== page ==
By Aida Neimarlija and Marshall Thompson
Utah’s population is changing, but the legal profession is not keeping up. 2016 census data shows that 22.8% of Utahns belong to one or more racial minority groups, and that number is projected to increase to 30% by 2050. Women now constitute half of law school graduates. This demographic shift is certainly not peculiar to Utah. Nationwide, issues around diversity and inclusion are becoming increasingly important in government, business, and the professions.
Despite these trends, however, Utah’s bar and bench remain largely homogenous and do not reflect these numbers. The Deseret News reported last July that “79% of judges are white men, making the Beehive State the least diverse in the country.” Dennis Romboy, Utah State Courts Lack Diversity Among Judges, deseret news (July 21, 2018), available at https://www.deseretnews.com/article/900025600/utah-state-courts-lack-diversity-among-judges.html.
The term “diversity and inclusion” (D&I) is most commonly used to describe the effort to advance traditionally underrepresented groups defined by race/ethnicity, gender, sexual orientation, disability, and age. Experts in D&I teach that the two concepts – diversity and inclusion – are vastly different. While diversity is defined as a range of identifiers used to differentiate groups and individuals one from another, inclusion refers to intentional efforts on the part of organizations to reach their full potential, along with practices in which individuals or groups from different backgrounds are welcomed and treated equally. Inclusion has been described as creating a sense of belonging, of having a seat at the table, and having access to leadership positions.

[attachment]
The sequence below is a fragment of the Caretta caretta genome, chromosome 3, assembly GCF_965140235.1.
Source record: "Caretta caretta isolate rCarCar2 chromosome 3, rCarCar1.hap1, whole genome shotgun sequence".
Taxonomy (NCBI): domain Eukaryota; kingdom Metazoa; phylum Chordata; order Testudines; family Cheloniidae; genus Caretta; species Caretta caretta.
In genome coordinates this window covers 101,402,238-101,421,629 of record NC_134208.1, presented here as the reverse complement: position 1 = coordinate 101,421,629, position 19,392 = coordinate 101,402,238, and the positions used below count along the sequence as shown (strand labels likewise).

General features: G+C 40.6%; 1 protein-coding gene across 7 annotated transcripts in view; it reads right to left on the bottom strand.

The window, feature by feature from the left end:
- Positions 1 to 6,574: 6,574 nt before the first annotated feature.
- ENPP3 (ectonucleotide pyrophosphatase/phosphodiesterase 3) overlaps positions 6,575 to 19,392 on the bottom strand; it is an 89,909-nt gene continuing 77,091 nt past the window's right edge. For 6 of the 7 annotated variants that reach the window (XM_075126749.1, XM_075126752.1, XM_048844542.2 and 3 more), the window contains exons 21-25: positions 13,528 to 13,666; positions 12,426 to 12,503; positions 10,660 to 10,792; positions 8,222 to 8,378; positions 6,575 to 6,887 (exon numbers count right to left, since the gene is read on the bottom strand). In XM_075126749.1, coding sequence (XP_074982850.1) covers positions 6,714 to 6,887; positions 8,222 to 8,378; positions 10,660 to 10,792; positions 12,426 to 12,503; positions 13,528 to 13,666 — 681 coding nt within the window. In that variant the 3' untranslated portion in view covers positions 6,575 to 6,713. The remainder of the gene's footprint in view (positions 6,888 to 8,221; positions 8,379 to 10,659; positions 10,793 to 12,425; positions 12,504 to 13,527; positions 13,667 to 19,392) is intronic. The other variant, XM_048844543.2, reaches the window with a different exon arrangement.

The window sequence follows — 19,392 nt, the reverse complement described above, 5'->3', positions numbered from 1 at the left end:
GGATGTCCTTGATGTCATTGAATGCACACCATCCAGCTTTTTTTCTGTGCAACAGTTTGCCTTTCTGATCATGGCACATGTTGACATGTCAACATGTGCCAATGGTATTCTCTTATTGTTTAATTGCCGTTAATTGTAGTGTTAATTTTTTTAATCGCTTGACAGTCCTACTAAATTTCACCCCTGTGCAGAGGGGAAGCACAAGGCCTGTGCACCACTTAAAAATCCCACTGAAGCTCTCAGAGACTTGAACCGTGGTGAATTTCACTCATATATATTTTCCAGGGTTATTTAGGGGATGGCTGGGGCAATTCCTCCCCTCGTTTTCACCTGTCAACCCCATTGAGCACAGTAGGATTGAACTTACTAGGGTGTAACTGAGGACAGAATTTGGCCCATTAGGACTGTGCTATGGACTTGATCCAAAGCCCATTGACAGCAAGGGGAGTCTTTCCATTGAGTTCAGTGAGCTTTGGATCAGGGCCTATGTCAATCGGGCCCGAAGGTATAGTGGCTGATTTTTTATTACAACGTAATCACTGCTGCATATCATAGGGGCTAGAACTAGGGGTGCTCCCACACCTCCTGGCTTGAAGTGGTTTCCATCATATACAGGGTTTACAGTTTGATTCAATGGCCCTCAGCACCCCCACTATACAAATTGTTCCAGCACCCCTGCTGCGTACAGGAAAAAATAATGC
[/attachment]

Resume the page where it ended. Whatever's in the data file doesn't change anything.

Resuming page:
Most proponents of D&I consider both ideals to be moral imperatives. And in the legal field in particular, many view both concepts as inherently tied to access-to-justice issues. The American Bar Association (ABA) reported last August that our profession and the judiciary are struggling with decreased public confidence in the justice system. The report suggests that with a more diverse and inclusive legal profession, we are more likely to have the capacity to critically examine issues such as potential bias, racism, sexism, inequities, and cultural and language barriers. Earlier this year, the ABA House of Delegates passed Resolution 113 called “Promoting Diversity in the Legal Profession,” which launched a detailed survey of hundreds of national law firms and urged all providers of legal services, and particularly law firms, to expand and...